Security Issues Up With Heterogeneity


The race toward heterogeneous designs is raising new security concerns across the semiconductor supply chain. There is more IP to track, more potential for unexpected interactions, and many more ways to steal data or IP. Security is a difficult problem no matter what kind of chip is involved, and it has been getting worse as more devices, machines and systems are connected to the Internet. B... » read more

IoT Security Risks Grow


Semiconductor Engineering sat down to discuss security issues with Asaf Shen, vice president of marketing for security IP in ARM's Systems & Software Group; Timothy Dry, principal staff marketing manager for the Industrial IoT segment at GlobalFoundries; Chowdary Yanamadala, senior vice president of business development at ChaoLogix; and Eric Sivertson, CEO of Quantum Trace. What follows ar... » read more

Securing Chips During Manufacturing


David Lam, chairman of Multibeam, sat down with Semiconductor Engineering to talk about how next-gen lithography tools can be used to prevent cyber attacks and counterfeiting of hardware. SE: How did you get into the anti-counterfeiting business? Lam: About three years ago we were working with some customers that were troubled by the counterfeiting problem. We became aware of that sense o... » read more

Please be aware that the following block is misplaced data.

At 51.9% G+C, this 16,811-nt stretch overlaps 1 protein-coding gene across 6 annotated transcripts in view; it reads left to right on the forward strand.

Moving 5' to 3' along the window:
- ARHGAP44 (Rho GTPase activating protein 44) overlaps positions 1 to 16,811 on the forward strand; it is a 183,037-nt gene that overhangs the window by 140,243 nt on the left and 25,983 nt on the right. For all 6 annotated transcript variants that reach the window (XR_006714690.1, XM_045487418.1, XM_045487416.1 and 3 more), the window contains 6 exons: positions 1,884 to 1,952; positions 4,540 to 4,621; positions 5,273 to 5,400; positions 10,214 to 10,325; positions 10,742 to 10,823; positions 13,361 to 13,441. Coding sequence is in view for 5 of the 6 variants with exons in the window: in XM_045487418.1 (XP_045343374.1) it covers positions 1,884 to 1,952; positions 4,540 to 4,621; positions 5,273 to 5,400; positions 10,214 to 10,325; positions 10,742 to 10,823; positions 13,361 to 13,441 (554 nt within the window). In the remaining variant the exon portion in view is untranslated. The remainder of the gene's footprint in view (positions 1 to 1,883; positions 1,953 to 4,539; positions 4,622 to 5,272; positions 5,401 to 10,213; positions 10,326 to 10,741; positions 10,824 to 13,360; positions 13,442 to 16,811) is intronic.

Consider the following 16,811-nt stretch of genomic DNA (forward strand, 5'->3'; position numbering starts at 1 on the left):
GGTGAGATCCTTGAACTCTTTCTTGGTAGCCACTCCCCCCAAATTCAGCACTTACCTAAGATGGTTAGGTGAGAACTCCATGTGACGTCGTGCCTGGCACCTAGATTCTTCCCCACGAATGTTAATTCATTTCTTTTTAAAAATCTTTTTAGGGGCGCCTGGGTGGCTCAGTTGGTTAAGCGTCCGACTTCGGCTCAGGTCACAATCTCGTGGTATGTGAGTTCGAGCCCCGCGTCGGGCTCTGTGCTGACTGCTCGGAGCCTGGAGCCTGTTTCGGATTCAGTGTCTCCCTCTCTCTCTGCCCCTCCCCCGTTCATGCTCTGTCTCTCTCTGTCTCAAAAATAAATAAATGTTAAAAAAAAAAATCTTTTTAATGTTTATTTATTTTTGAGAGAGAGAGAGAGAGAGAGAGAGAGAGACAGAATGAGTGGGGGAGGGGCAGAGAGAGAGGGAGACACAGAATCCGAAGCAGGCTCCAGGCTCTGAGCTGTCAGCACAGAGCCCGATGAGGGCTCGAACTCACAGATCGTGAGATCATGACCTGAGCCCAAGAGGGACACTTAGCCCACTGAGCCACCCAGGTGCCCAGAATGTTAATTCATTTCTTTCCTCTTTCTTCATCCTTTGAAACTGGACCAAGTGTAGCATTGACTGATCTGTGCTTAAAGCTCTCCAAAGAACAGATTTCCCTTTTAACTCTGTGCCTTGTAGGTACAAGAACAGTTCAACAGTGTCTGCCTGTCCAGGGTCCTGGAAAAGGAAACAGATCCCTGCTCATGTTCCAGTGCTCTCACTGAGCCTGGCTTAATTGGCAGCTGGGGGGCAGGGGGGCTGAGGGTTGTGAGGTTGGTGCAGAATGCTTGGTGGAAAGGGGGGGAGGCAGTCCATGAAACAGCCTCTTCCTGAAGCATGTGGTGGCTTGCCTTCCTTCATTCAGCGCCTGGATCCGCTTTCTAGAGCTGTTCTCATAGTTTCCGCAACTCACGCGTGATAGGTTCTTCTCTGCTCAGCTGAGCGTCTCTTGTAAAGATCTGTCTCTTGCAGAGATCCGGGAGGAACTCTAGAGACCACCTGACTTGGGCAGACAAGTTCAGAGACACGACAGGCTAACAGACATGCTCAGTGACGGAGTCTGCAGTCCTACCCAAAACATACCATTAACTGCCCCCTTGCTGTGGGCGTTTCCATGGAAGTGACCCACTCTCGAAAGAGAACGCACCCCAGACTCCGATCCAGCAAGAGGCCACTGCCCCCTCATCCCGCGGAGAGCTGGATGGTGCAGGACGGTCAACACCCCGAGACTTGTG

DoD Scratches Its Head Over Foundry Security


When the GlobalFoundries deal with IBM to acquire its foundries closes, as it is slated to sometime during 2015, the U.S. Department of Defense has a small problem on its hands. Military programs no longer will have access to a trusted fab to manufacture semiconductors. How do you ensure that the foundry did not modify or alter your design, add backdoor access or implement a remote control mech... » read more

System Bits: May 5


Fight counterfeiting with fingerprint chips Given that no two human fingerprints are exactly alike, an MIT spinout uses random variations in silicon chips as authentication identifiers for consumer products. Silicon chips are similar as manufacturing processes cause microscopic variations in chips that are unpredictable, permanent, and effectively impossible to clone. MIT spinout Verayo ... » read more

DNA For Cryptography Chips


Counterfeit chips are here to stay. There are all kinds of reasons they should never be used, but certain segments of the chip market have more critical fallout from such chips than others. In most cases counterfeit chip use is unintentional. It simply goes undetected in the vast supply chain, sometimes with life-threatening repercussions. But whether in life-safety or low-end consumer produ... » read more

Manufacturing Bits: April 22


Detecting counterfeit goods Rare earths are chemical elements found in the Earth’s crust. They are critical for use in the production of cars, consumer electronics, computers, communications, clean energy, health care, national defense systems and others. Researchers are looking for new ways to integrate rare earths into potential chips and other applications. For example, the Massachuset... » read more